White House alarm rises over Europe as Putin threatens energy supply


White House officials are increasingly alarmed by Europe’s energy crisis and Russian President Vladimir Putin’s threats to force a bleak winter on the continent.

Seeking to punish Russia for invading Ukraine and force a withdrawal, Western allies have moved to set a cap on what buyers pay for Russian oil. Putin last week said that Russia would retaliate cutting off gas and oil shipments, which could devastate Europe’s economy and hurt the United States by soaring world energy prices.

Europe weighs drastic measures to rein in prices as Russia’s energy war intensifies

US officials believe Putin’s bellicose rhetoric is, at least in part, a hoax, as Russia needs revenue from energy exports to finance its war effort, even at lower prices. But aides to President Biden have in recent days reviewed his efforts to export liquefied natural gas to Europe, with the aim of seeing if US producers can help in any way. (Nearly 40 percent of the natural gas Europe uses for heating and electricity came from Russia before the war began.) And while White House advisers don’t think a recession in Europe will necessarily cause one here, a complete shutdown of Russian oil exports would seriously hurt the US economy, according to economists, energy analysts and internal White House assessments.

Mounting pressure from Russia could put new strains on a US-European alliance that has proven surprisingly resilient since the start of the war, while also threatening to cloud recent economic victories by the Biden administration ahead of the midterm elections. this autumn.

Some economists and Wall Street analysts have said that inflation could be peaking. after an encouraging federal report in July. Administration advisers, however, are concerned the situation could rapidly worsen again if Putin cuts off oil and gas shipments, said two White House officials, who spoke on condition of anonymity because they were not authorized to speak officially. .

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the perspective in Europe it has deteriorated with surprising speed in recent weeks. The European Central Bank raised interest rates by 0.75 point last week, and officials said they expected a “substantial slowdown” there this fall. Some European governments are resisting attempts to put a cap on the price of natural gas for fear of provoking Putin, and it is not clear that international economic sanctions against Russia can withstand a truly terrible energy crisis.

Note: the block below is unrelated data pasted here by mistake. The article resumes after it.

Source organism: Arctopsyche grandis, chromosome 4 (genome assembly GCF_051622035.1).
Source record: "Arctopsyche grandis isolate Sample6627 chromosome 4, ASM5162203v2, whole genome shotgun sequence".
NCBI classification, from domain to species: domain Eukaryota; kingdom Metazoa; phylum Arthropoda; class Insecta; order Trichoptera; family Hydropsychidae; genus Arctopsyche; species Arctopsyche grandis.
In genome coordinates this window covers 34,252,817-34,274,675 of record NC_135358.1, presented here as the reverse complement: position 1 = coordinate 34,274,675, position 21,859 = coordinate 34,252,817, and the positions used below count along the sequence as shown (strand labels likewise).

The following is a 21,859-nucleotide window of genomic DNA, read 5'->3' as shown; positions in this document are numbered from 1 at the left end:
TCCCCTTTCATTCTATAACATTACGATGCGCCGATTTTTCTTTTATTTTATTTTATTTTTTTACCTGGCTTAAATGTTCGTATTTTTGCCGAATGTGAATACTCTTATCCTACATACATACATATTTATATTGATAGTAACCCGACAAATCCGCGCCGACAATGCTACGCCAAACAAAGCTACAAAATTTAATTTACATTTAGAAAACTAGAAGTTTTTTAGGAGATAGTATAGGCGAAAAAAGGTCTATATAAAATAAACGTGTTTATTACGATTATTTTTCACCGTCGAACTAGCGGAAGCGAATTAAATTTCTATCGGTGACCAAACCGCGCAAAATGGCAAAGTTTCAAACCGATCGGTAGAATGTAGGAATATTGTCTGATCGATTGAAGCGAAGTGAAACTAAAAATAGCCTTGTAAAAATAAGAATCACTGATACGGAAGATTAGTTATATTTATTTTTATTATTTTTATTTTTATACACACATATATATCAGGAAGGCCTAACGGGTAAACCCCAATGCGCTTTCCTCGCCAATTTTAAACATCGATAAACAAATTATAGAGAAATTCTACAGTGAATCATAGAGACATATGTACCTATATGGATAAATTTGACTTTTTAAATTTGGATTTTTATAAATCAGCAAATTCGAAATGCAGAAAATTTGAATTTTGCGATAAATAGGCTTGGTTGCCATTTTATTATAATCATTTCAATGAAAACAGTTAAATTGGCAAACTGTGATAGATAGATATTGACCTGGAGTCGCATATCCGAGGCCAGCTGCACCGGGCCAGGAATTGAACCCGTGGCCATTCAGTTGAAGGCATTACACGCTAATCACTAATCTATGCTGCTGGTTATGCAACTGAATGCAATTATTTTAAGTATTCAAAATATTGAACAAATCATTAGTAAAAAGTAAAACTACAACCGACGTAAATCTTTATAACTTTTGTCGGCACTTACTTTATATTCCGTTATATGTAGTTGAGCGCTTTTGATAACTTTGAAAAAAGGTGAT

Publicly, Biden administration officials are delivering good economic news at home. Biden and Treasury Secretary Janet L. Yellen embarked on a victory tour last week to tout a series of legislative victories, notably the Inflation Reduction Act, approved only with democratic votes — aimed at large-scale changes in the US economy. His sense of optimism has been buoyed by a dozen consecutive weeks of falling gasoline prices. Jobless claims have also declined in recent weeks, allaying fears of an impending recession, and voter anger over inflation appears to be at least somewhat calming, helping to improve Democrats’ poll numbers.

White House officials, and most economists, believe the growing likelihood of a recession in Europe is unlikely to change on the current trajectory. A senior administration official, speaking on condition of anonymity to reflect internal assessments, said the Treasury Department and the Council of Economic Advisers estimate the impact of a European recession on the United States would likely be “modest and manageable.” Trade with Europe accounts for less than 1 percent of US gross domestic product, and many economists agree that a decline in European consumer demand would likely not materially affect US businesses. The United States also produces enough natural gas of its own so as not to be significantly affected by Russia’s restriction of its flow to Europe.